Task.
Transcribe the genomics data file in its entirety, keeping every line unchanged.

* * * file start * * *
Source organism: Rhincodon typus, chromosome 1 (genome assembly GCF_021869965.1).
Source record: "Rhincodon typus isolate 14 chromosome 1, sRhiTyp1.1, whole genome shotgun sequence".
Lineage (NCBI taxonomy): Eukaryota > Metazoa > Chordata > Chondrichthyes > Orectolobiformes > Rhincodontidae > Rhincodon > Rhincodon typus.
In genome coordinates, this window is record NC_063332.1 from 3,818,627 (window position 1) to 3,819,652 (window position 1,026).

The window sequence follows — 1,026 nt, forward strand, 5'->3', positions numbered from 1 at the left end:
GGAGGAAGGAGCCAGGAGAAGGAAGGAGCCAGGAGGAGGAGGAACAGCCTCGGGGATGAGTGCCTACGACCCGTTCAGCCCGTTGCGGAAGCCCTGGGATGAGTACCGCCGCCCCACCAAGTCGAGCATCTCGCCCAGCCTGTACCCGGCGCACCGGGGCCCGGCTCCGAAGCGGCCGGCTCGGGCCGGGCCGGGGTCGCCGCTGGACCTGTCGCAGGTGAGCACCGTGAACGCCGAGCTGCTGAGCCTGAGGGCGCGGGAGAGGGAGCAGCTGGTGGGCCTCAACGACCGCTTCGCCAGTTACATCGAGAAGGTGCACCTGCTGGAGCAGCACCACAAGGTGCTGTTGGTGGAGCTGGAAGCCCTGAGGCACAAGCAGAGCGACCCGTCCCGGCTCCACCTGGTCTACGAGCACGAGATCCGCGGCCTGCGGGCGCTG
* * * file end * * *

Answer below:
Source organism: Rhincodon typus, chromosome 1 (genome assembly GCF_021869965.1).
Source record: "Rhincodon typus isolate 14 chromosome 1, sRhiTyp1.1, whole genome shotgun sequence".
Lineage (NCBI taxonomy): Eukaryota > Metazoa > Chordata > Chondrichthyes > Orectolobiformes > Rhincodontidae > Rhincodon > Rhincodon typus.
In genome coordinates, this window is record NC_063332.1 from 3,818,627 (window position 1) to 3,819,652 (window position 1,026).

The window sequence follows — 1,026 nt, forward strand, 5'->3', positions numbered from 1 at the left end:
GGAGGAAGGAGCCAGGAGAAGGAAGGAGCCAGGAGGAGGAGGAACAGCCTCGGGGATGAGTGCCTACGACCCGTTCAGCCCGTTGCGGAAGCCCTGGGATGAGTACCGCCGCCCCACCAAGTCGAGCATCTCGCCCAGCCTGTACCCGGCGCACCGGGGCCCGGCTCCGAAGCGGCCGGCTCGGGCCGGGCCGGGGTCGCCGCTGGACCTGTCGCAGGTGAGCACCGTGAACGCCGAGCTGCTGAGCCTGAGGGCGCGGGAGAGGGAGCAGCTGGTGGGCCTCAACGACCGCTTCGCCAGTTACATCGAGAAGGTGCACCTGCTGGAGCAGCACCACAAGGTGCTGTTGGTGGAGCTGGAAGCCCTGAGGCACAAGCAGAGCGACCCGTCCCGGCTCCACCTGGTCTACGAGCACGAGATCCGCGGCCTGCGGGCGCTG